A sixth of the plant. Generally in the family garden, it is enough to put a few bushes of wild fennel, there is no need to make rows. If you want to carry out more demanding cultivation, it is advisable to make rows at least 80 centimeters apart and place a seedling every 50 centimeters along the rows.

Multiply the plant. To propagate the plant it is better to let the flower go to seed: a fennel bush produces a multitude of seeds and they are very easy to germinate.

Cultivation of fennel

Irrigation. Fennel requires little water to live, however, since it is often grown in arid areas, it is still necessary to check that the soil does not dry out completely and irrigate if necessary, especially during the summer. If you choose to wet these plants it is important to remember to do it in the evening or early morning, avoiding the hours of sunshine.

Mulching. The mulching of this plant is very useful, both in summer, to keep the earth from drying out, and in winter, to keep the roots warm.

Fertilization. Being a multi-year crop, the organic substance present in the soil must be renewed a little every year, so add fertilizer. It is best to do it with compost or mature manure, in a moderate dose, which is hoed on the ground between autumn and winter. The first basic fertilization is done instead at the time of implantation.

Winter cutting of the plant. When winter arrives, the fennel plant must be cut, but the root remains in the ground that can give life to a new crop the following year, in the cold reaches zero eventually it can be covered with fabric non-woven to keep the roots of this medicinal plant warm.

Parasites and diseases

Aphids. Fennel like fennel can be affected by aphids. If an attack occurs, you must first cut the parts of the plant most affected, you can use nettle or garlic macerate to counter these insects.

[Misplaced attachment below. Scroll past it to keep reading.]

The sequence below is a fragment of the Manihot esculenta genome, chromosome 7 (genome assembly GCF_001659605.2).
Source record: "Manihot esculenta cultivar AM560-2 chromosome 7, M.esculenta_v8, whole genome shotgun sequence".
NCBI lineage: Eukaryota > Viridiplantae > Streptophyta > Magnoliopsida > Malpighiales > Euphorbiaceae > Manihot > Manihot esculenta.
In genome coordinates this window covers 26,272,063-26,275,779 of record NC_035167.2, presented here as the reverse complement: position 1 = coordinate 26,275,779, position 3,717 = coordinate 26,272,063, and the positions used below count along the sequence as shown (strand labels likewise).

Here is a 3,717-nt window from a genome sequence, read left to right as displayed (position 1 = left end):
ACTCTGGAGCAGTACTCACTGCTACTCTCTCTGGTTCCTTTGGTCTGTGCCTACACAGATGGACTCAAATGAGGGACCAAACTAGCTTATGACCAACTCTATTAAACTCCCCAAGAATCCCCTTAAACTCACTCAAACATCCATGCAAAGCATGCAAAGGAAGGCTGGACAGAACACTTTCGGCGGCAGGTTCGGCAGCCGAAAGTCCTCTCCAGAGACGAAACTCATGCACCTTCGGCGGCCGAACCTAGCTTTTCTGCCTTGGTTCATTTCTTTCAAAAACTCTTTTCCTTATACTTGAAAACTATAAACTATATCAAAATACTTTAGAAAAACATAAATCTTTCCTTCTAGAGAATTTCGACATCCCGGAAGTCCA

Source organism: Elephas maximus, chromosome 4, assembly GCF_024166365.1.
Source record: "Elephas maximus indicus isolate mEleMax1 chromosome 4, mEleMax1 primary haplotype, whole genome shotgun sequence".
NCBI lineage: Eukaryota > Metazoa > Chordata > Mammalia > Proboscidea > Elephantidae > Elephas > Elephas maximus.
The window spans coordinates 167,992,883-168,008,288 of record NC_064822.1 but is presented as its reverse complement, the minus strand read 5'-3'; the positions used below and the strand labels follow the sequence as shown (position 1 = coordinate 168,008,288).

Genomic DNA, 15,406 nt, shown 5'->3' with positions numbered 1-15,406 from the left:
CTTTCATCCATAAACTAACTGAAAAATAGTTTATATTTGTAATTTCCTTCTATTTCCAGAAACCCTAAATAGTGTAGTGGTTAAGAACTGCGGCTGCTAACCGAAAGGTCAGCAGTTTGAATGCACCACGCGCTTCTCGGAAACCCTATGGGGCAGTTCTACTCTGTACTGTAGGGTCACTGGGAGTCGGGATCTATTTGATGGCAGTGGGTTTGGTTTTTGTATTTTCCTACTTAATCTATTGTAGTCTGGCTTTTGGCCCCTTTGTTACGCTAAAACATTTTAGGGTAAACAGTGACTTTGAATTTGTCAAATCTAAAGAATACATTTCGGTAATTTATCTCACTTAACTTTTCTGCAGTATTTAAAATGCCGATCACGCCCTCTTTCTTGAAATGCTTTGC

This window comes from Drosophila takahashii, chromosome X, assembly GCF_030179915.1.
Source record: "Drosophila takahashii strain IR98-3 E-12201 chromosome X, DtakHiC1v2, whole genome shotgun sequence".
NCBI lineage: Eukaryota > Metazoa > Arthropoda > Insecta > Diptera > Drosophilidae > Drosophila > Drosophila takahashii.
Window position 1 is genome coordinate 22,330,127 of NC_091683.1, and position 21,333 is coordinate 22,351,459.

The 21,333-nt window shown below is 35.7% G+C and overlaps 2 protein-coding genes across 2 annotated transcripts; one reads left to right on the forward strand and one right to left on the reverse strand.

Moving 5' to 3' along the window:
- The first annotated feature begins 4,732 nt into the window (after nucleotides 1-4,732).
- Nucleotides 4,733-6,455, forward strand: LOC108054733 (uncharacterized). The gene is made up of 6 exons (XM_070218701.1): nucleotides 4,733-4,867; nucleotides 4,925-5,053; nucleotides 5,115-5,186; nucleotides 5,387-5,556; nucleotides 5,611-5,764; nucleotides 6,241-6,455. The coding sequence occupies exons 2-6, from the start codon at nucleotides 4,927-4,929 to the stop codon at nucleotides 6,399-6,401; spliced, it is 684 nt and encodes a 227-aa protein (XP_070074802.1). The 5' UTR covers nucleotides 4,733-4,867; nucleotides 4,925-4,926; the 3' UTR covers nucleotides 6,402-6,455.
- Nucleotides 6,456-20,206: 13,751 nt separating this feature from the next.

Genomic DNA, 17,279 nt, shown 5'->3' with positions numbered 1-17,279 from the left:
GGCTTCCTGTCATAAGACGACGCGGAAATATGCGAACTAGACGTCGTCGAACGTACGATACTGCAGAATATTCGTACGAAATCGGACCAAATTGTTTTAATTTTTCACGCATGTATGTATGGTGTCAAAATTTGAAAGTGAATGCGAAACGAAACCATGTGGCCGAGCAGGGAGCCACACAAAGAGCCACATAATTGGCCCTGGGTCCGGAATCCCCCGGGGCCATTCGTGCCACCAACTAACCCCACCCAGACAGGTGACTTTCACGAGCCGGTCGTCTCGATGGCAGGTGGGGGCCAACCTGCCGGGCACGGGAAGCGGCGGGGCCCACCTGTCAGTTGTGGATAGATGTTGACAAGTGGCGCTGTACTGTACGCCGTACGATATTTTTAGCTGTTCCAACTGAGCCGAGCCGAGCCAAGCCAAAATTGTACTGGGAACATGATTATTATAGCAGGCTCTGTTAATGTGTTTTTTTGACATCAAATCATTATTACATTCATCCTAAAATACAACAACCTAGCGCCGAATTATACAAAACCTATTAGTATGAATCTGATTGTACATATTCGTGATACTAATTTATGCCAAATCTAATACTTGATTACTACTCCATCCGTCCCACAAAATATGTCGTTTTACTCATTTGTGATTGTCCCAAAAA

Cryptogamic diseases. Several fungal diseases can affect wild fennel. The main ones are those that start from the root or in any case from the soil: for example, root rot and collar rot. To prevent the problem, just pay attention to too much humidity and prevent any water stagnation.

The harvest and use

The fennel plant is entirely edible, consuming the leaves there is no ripening to wait: it can always be harvested, with the obvious exception of the winter period when it is dormant. Before the frosts, the entire aerial part of the shrub is cut and then you have to wait for it to start growing again in spring. Apart from the cold months, this aromatic herb is available for most of the year to be picked when needed.

Collecting the seeds. If you want to collect the seeds instead you have to let the flower dry out, making sure that once the seeds have matured they detach easily and can therefore be lost in the ground. Flowering occurs in summer, it follows ripening and the suitable period for harvesting these seeds is usually August.

Use in the kitchen. Fennel leaves are used as a flavoring and can be added to salads, while the seeds are put on meat and especially on fish. This medicinal plant is said to have antispasmodic, anti-inflammatory, and digestive properties, as well as being healing for the intestines and colon. With fennel seeds, you can make herbal teas and decoctions, also useful to give to small children against stomach ache from colic.